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Visa Waiver Reform Ready for Next Step By: Jena Baker McNeill and James Jay Carafano
The Heritage Foundation | Thursday, October 23, 2008

In a White House Rose Garden ceremony on October 17, President Bush announced that seven countries had met the requirements for admission into the Visa Waiver Program (VWP). Within a month citizens from those countries will be allowed to travel to the United States for tourism and business without having to first obtain a visa. The program also adds new security guarantees to combat terrorist and criminal travel as well as deterring "overstays" (persons remaining in the U.S. unlawfully).

This announcement is a positive step for visa reform. No countries have been admitted to the VWP since 9/11. Adding security while facilitating travel has proven to be a winning formula. Congress should now build on the successes of VWP reform.

Security and Freedom of Travel

The VWP allows individuals from approved member countries to travel to the U.S. for up to 90 days without a visa. Initially, only countries with visa refusal rates under 3 percent were permitted membership. In 2007, however, Congress modified the requirement, allowing countries whose rates were under 10 percent, given certain security benchmarks were met. In addition, the Department of Homeland Security (DHS) was required to declare the Electronic System for Travel Authorization (ESTA) fully operational. ETSA is an online system that allows for the pre-clearance of travelers planning to come to the United States, ensuring travelers qualify under VWP before they board the plane. While currently voluntary, as of January 2009, ESTA will be mandatory for all participants in the VWP.

Additionally, by law DHS had to ensure that there is a system to verify the departure of not less than 97 percent of foreign nationals who entered the country through U.S. airports. There have been laws on the books since 1996 requiring government to track the exit of visitors to the United States, but an effective system has never been implemented—until now. As a result of the VWP reforms, DHS is implementing the first ever real-time exit system as part of the US-VISIT program.

Finally, in adding new countries to the VWP, DHS added a host of important bilateral security agreements, including effective sharing of lost and stolen passport information. These cooperative agreements actually provide more security enhancements than the process of formally issuing visas.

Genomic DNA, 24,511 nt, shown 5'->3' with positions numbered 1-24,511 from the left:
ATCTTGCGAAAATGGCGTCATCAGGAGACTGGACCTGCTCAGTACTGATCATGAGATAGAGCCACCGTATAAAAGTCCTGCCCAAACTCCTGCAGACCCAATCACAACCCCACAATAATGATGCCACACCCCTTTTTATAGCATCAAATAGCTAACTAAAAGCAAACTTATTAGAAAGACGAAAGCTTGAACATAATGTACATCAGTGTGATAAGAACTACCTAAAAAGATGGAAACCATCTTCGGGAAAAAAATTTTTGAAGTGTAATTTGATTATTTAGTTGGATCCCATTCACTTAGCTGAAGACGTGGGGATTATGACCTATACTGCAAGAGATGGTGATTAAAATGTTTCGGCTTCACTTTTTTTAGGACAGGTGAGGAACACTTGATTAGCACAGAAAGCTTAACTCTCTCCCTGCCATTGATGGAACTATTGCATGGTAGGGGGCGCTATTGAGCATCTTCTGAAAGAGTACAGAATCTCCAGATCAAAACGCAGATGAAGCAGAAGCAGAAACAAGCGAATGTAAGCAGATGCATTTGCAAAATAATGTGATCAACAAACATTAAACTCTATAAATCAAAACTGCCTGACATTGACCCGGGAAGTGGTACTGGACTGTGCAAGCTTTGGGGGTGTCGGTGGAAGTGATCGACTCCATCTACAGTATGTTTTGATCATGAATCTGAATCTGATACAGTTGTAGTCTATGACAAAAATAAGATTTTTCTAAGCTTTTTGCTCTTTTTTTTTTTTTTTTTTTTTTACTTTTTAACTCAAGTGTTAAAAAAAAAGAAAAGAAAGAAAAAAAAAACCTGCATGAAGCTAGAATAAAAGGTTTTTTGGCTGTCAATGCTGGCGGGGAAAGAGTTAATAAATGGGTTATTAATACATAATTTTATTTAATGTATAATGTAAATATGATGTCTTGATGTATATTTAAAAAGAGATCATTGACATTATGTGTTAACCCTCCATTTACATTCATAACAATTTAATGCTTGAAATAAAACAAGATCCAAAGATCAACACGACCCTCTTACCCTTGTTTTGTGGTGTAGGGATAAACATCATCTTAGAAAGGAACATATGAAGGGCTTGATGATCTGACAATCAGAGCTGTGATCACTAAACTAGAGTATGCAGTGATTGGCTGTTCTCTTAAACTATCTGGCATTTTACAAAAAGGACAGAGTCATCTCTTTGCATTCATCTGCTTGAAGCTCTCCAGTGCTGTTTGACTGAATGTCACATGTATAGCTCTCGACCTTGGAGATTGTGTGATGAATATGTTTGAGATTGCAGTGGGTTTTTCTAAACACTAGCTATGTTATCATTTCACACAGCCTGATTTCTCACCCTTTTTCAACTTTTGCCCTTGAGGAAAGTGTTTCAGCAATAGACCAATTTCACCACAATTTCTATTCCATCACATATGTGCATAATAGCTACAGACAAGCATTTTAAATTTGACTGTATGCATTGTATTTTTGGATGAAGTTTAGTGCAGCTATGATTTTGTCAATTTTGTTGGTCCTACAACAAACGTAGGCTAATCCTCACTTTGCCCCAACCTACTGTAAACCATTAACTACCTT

Next Steps

The recent announcement by President Bush included seven countries: the Czech Republic, Estonia, Hungary, Latvia, Lithuanian, Slovakia, and South Korea. DHS has also identified several "roadmap" countries that have indicated interest in the VWP and whose visa refusal rejections are on course to meet program requirements within the short-term, including Bulgaria, Cyprus, Greece, Malta, Poland, and Romania.

These countries see admission into the VWP as a clear sign of trust. And this trust has led to positive benefits in the United States, as DHS has used the VWP to assist in law enforcement and crime-fighting efforts, catching criminals attempting to flee to other countries. Finally, coupled with ESTA, the VWP is a boon for security. ESTA ensures that we know more about the people coming into the United States prior to entry on U.S. soil—deterring those who want to harm Americans. In order to continue this progress, Congress and DHS should:

  1. Re-examine Barriers to Future Success. The authority to grant waivers for countries to join the VWP—even if they fulfill all the required bilateral security guarantees—expires next year unless DHS can record the exit of all visitors under the US-VISIT program using biometric information (such as fingerprints). DHS will not able to achieve that goal because of the expense and complexity of putting such a system in place. In order to extend VWP reforms, Congress must reconsider its legislative mandate, either extending to the DHS authority to bring more countries into the VWP regime or replacing the requirement for universal biometric exit with more cost-effective and achievable exit controls.

  2. Continue to Add Roadmap Countries. With a clear path to achieving VWP status now established by the seven countries that recently entered the program, other nations can learn from their example. Designating countries as "roadmap" countries provides a set of clear metrics for membership into VWP. Working with these countries throughout the process gives them a sense of transparency and a clear set of goals. This is especially helpful for our allies who may see delay in membership as a sign of distrust. A number of allies have not gained VWP membership but are on the right track. We should continue dialogue with these countries as they move closer to meeting program requirements.

  3. Ensure ESTA Is User-Friendly. January 2009 will be the first time that ESTA will become mandatory. Although the program is operational, DHS must have the resources and the priority to continue to make ESTA quick, easy, and secure. This means making ESTA available in multiple languages and providing an efficient process to appeal denied applications.

A Useful Tool

Through VWP reform America now has a tool for managing international travel that will help keep this nation free, safe, and prosperous. It is now up to the Congress to ensure the resources and the legislative mandate to build on the success of VWP reform.

Jena Baker McNeill is Policy Analyst for Homeland Security in the Douglas and Sarah Allison Center for Foreign Policy Studies, a division of the Kathryn and Shelby Cullom Davis Institute for International Studies, and James Jay Carafano, Ph.D., is Assistant Director of the Davis Institute and Senior Research Fellow for National Security and Homeland Security in the Allison Center at The Heritage Foundation.

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